Safer Sleep Week

14th – 20th March 2022

Safe sleeping is one of the priorities for new parents when expecting a baby and thinking ahead to when they arrive. It affects lots of decisions from what purchases to make to how and where your baby will sleep. It can also be the source of anxiety in parents, but by following the guidance the risk of SIDS is greatly reduced, and nowadays we know so much more about SIDS than ever before. The Lullaby Trust’s Safe Sleep Week campaign is still as important as ever though too, because each new wave of parents needs to be educated on the do’s and don’t of safer infant sleep, so you can rest easier at night. Here’s 8 Safe Sleep guidelines that can help keep your baby safe, plus some extra practical tips.

Always place your baby on their back to sleep

The ‘back to sleep’ campaign helped influence an 81% drop in SIDS in th UK since launched in 1991 and remains the most important guideline to follow when it comes to infant sleep. There are very few scenarios when this should be ignored, and only every under the instruction of a trained health professional – typically when the risk of other health issues (e.g. reflux) outweighs the SIDS risk. 

Keep your baby smoke free both during and after pregnancy

There is another huge associated risk with SIDS, smoking. Smoking whilst pregnant and second-hand smoke around a baby account for as much as 60% of Sudden Infant Deaths. The Lullaby Trust suggest avoiding smoking during pregnancy altogether, keeping your baby away from smoky areas, especially the home, and avoid sharing a bed with your baby if you smoke.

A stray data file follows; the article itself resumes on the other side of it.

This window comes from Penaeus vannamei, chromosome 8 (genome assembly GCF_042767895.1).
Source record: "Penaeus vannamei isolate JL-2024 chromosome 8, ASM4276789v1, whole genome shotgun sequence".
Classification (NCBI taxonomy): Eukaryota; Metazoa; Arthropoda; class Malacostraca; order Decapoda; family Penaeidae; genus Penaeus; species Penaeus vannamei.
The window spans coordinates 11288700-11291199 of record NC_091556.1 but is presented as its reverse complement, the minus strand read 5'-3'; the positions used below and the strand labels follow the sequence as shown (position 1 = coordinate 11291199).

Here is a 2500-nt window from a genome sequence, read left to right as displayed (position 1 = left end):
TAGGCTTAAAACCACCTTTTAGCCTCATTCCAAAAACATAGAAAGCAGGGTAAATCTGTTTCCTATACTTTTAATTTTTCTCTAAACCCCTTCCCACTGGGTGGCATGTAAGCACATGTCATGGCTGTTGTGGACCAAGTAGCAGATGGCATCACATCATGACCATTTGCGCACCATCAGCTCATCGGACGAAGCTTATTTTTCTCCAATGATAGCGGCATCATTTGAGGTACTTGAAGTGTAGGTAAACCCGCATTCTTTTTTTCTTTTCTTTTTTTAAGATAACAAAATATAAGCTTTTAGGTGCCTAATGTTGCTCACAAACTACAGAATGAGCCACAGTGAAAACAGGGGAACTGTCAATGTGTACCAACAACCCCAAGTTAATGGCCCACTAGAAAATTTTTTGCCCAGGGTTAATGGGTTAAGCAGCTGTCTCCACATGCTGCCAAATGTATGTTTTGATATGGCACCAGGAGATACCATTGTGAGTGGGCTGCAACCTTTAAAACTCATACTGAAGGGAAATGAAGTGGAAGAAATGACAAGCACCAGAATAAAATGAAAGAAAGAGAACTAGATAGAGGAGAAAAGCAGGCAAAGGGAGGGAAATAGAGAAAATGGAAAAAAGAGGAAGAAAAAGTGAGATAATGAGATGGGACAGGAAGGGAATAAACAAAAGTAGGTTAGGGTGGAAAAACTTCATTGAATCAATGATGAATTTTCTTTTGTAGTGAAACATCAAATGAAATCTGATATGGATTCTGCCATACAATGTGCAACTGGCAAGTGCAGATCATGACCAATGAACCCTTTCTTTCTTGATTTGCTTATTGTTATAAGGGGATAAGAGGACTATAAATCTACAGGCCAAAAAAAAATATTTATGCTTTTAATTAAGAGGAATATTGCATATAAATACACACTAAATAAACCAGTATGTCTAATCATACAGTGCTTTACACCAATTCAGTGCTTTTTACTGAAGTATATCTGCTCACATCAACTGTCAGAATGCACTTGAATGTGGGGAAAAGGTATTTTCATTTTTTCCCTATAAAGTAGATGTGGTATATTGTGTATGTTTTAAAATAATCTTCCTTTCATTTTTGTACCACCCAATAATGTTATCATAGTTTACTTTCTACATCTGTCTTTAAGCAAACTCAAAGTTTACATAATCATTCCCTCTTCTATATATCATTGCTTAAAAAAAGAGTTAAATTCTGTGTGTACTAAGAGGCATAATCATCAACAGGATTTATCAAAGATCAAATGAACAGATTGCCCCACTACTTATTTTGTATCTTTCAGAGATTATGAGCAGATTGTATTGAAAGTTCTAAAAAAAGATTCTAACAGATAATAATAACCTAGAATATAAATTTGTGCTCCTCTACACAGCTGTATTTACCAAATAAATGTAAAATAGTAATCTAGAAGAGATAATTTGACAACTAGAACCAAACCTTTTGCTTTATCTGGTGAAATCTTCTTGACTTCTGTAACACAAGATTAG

Keep your baby close for at least 6 months

Babies should ideally have their own sleep area (unless following safe co-sleeping guidelines) but in the same room as you until the age of 6 months. The 6 months guideline is a minimum though, so ideally until then but you can keep them close for longer until you feel comfortable making the move. 

Breastfeed if you can

This is a tricky one because I am firmly in the ‘fed is best’ camp, and it’s definitely not to say that formula fed babies are at high risk. But there’s no denying that the research shows that the SIDS risk is cut in half if a baby is breastfed for at least 2 months.

Use a firm, flat, waterproof mattress

Even newborn babies can roll over and risk suffocation on a spongy mattress. But even when placed on their back, and they remain there all night, a soft mattress can cause overheating. 

Place your baby ‘feet to foot’

The ‘feet to foot’ slogan is another big campaign from the Lullaby Trust. The reason behind putting your baby’s feet at one end of the cot, rather than in the middle or their head at one is to stop them wriggling under the covers. Infants are really great at these small movements and over the course of an hour or so, they can move from a safe position to being at risk of suffocation under a blanket. 

An empty cot is a safe cot

As lovely as it looks, a cot full of bumpers, soft toys and other items can be really dangerous for babies under a year. Loose bedding such blankets and sheets should be firmly tucked in, and bulky bedding including duvets and pillows shouldn’t be used until at least a year old. 

Keep their head uncovered during sleep

Babies have poor thermoregulation, and can easily overheat. One of the ways they need to release heat is through their head, and so keeping this covered during sleep increases the risk of overheating and therefore SIDS.  

Blogged by Emma Osborne, Paediatric Sleep Specialist, founder of HushaBoo & Mum to one little boy!

Safe Sleep Week

by Mar 11, 2022Uncategorized0 comments